Kyle wishes someone had warned him about the city. Too many sappy indie movies and deep romance novels with ironic titles had led him to believe that the city was glamorous. A fairy tale. That when he escaped his small town, life would instantly turn amazing. He had been wrong.

The city smells. It's expensive. Kyle is working at Barnes and Noble and Walgreen's but he can barely afford food, never mind rent for his tiny apartment. The traffic is terrible. Pollution seems to set on your skin in a filmy layer. And his neighborhood at least is not the safest place to venture into anytime of day. Just yesterday cops and EMTs had flooded the street two blocks away. There had been a double homicide. Charming.

It isn't all bad, though. There are the things that Kyle loves.

He loves how he can leave his apartment at three in the morning and get coffee and the best chocolate donuts he has ever tasted from the 24-hour place on the corner. How everyone is their own person here. Back home, it was all stereotyping and boxes. How during the four months he's lived here he has easliy been able to adopt the city as a second home. How he can sit in the park between jobs or at the end of the day. Just sit and relax, people watch, maybe take some pictures. Kyle has taken his best photographs here in the city.

His favorite part, though, is the pure size of the city. It is easy to get lost here, yet not lose yourself. The crowds and the hustle and bustle almost comfort him. At first, his anxiety was terrible. Slowly, he realized something. Absolutely no one here knew him or his past. It was his chance to start over. And that is exactly what he has done.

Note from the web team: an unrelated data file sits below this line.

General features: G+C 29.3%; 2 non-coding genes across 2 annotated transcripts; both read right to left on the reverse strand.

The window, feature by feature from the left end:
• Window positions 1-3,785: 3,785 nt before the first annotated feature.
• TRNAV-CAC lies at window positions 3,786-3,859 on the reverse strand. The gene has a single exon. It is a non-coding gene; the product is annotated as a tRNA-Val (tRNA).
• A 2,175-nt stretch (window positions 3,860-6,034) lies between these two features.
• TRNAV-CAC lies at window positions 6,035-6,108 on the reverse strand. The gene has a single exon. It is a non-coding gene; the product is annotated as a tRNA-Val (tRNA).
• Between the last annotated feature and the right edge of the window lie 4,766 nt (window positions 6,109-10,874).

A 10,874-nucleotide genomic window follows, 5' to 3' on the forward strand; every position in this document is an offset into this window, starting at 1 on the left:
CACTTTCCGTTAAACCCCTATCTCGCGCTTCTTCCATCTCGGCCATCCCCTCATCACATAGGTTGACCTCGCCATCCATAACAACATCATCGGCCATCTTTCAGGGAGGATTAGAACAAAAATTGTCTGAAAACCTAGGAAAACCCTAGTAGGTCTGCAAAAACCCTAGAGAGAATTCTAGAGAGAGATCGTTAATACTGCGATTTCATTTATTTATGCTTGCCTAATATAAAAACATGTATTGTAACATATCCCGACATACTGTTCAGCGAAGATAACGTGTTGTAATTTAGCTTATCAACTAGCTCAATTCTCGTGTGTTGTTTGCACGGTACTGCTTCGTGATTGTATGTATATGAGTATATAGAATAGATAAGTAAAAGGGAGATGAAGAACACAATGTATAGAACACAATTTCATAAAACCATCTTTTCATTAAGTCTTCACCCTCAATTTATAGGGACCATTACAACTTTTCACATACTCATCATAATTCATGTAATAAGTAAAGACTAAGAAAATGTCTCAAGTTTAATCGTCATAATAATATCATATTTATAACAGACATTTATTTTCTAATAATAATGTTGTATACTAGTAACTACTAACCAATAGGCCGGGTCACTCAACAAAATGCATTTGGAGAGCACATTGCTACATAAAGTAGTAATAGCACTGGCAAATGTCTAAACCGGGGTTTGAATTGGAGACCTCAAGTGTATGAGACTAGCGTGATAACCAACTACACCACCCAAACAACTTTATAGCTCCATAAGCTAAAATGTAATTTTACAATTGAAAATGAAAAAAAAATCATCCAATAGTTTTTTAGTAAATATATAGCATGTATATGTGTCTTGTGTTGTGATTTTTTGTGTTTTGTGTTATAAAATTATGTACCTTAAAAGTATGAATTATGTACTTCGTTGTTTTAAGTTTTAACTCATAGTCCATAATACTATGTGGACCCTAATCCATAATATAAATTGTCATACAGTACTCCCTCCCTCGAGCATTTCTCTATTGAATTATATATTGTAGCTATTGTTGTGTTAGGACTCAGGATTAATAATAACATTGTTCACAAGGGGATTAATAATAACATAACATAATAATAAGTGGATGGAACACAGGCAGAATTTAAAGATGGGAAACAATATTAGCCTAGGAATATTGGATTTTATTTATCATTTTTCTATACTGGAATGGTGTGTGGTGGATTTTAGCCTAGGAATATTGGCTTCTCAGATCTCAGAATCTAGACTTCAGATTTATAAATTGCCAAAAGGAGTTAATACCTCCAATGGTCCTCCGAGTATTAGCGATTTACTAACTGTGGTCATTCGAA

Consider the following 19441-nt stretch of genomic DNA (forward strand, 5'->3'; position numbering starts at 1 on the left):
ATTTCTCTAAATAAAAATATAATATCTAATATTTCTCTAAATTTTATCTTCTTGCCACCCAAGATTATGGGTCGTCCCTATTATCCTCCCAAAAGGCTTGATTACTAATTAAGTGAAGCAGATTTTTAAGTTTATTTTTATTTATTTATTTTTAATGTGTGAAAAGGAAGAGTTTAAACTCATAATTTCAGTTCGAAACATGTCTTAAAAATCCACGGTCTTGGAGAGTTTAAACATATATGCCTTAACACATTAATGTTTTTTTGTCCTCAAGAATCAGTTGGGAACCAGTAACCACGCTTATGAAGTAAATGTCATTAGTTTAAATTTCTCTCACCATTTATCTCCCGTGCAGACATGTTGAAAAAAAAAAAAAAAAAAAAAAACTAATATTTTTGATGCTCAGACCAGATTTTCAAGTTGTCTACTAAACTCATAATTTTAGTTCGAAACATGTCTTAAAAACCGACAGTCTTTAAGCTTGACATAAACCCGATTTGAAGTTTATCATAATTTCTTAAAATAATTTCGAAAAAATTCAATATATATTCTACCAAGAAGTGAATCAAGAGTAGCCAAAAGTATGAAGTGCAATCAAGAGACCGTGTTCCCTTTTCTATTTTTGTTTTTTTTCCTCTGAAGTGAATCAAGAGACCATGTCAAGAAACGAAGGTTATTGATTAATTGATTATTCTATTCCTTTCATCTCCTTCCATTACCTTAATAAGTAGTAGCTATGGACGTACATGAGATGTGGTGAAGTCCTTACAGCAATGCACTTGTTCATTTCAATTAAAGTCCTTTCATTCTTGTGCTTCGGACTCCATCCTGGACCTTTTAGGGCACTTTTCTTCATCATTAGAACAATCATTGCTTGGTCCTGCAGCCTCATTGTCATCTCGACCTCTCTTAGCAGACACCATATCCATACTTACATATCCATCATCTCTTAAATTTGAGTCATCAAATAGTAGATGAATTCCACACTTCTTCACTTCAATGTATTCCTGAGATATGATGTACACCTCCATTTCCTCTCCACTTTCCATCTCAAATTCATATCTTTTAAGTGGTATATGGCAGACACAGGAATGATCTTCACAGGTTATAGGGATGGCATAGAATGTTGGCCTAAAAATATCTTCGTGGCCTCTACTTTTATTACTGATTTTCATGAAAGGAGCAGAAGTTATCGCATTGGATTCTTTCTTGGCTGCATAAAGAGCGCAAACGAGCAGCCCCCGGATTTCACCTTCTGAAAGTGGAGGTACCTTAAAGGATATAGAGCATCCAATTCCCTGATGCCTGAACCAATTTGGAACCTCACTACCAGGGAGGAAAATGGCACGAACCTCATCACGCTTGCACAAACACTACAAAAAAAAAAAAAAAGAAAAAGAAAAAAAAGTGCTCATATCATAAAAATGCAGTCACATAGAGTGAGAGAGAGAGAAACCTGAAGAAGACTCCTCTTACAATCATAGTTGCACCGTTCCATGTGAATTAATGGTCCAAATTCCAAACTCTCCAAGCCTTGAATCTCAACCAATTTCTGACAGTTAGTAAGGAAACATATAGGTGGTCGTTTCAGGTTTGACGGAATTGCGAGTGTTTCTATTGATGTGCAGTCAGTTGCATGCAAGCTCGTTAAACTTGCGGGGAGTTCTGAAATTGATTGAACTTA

Or, at least, what he's tried to do. Because there are some things you just can't forget, no matter how much you deserve to.


Sometimes, Julian wishes he could start over. Go back to when he was little and fix everything. Protect the people he loves, for once. Maybe then, he wonders, maybe then he wouldn't be living the way he is living. Then he has a drink and reminds himself that there is no such thing as time travel and no one likes a whiny bastard.

He convinced himself long ago to stop hating what he does and just do it. Two years of selling himself have worn him down. Julian has become well-known in this underground world. He has been able to raise his prices and buy himself things—a nice flat, nice clothes, all the necessities and more. He calls himself an escort. It makes him feel classier.

He can almost believe it, too. It's in his bedroom—he insists they meet at his home, for safety—when he can't hide the truth. His client slaving away over him, abusing him. Julian is a whore. He is trash.

One day he will stop. Sober up. Get a job. Maybe even move far away from the city. Settle down somewhere where the air is clean and the sun always shines.

His mind often wanders down this path. It's possibly wishful thinking, but it's nice. He always stops himself before he gets to the part about finding someone to settle down with. He doesn't know what sane, normal man would accept him or be able to look past the things he has done. This is not a wallow in self-pity type thing. This is simply a fact that Julian is acknowledging.

What scares him, though, is the thought that he will never get out. He promises himself that he will quit, but he's never been very good with promises. Not many things scare Julian Rowe. The thought of never amounting to anything more than a dirty sex toy is one of them. He doesn't even need to be special. Doesn't need to make a difference. He just needs to be… okay, for once.

There are mornings when he wakes up and thinks, That's it. I'm done.

Then something happens. A memory of his childhood floats up or he catches a glimpse of his warped reflection in the side of the toaster. He changes his mind. He pours himself a drink.